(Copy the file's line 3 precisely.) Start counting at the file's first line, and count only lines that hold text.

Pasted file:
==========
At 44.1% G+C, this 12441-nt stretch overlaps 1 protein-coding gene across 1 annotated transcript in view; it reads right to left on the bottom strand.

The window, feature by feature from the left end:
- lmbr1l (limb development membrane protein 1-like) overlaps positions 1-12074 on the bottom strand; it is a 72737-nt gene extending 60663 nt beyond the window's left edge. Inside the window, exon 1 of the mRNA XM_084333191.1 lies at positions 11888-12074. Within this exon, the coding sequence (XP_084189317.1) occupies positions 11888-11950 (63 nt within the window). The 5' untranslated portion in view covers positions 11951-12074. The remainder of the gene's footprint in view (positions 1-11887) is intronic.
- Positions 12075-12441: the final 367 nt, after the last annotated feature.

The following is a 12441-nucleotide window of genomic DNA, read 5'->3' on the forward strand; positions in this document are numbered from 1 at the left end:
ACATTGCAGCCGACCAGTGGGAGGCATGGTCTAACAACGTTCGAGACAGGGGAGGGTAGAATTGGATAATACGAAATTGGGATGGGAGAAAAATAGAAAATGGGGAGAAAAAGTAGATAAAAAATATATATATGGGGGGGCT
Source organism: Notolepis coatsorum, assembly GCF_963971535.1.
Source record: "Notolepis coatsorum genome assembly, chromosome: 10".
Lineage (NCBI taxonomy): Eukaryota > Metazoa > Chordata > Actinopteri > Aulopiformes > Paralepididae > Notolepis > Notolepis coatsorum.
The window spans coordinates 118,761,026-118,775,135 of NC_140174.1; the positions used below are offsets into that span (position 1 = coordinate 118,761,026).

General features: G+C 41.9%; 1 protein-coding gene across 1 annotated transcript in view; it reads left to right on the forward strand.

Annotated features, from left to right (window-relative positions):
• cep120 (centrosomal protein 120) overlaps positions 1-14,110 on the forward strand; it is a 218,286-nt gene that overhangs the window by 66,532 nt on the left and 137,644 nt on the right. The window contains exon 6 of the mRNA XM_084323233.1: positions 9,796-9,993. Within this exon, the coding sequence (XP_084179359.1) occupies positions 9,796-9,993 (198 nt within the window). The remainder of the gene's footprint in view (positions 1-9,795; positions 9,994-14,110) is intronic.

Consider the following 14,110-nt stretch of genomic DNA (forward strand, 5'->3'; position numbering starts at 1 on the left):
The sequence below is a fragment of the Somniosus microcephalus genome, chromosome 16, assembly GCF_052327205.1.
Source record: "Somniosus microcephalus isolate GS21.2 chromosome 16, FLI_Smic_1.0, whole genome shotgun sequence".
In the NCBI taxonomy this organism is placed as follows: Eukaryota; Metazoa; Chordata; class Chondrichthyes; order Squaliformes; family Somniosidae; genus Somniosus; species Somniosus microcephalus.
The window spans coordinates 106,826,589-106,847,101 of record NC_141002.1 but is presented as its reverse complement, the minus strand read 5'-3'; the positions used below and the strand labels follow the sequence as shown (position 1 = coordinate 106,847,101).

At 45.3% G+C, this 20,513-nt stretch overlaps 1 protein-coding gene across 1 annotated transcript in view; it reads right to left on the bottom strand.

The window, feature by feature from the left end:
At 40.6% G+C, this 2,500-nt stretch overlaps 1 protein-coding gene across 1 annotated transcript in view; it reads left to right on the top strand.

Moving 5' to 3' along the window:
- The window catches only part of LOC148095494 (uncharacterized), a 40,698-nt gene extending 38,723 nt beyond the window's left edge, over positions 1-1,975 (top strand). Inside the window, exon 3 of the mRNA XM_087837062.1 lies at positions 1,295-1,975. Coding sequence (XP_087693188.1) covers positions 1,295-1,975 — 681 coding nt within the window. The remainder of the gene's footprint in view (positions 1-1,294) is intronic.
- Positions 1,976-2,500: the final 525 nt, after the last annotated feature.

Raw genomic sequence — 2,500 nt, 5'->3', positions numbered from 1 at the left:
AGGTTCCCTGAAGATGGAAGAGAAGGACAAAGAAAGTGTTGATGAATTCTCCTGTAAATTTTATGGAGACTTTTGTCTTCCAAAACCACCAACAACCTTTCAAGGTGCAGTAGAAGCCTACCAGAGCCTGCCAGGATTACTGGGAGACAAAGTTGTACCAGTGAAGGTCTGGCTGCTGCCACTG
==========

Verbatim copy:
- lmbr1l (limb development membrane protein 1-like) overlaps positions 1-12074 on the bottom strand; it is a 72737-nt gene extending 60663 nt beyond the window's left edge. Inside the window, exon 1 of the mRNA XM_084333191.1 lies at positions 11888-12074. Within this exon, the coding sequence (XP_084189317.1) occupies positions 11888-11950 (63 nt within the window). The 5' untranslated portion in view covers positions 11951-12074. The remainder of the gene's footprint in view (positions 1-11887) is intronic.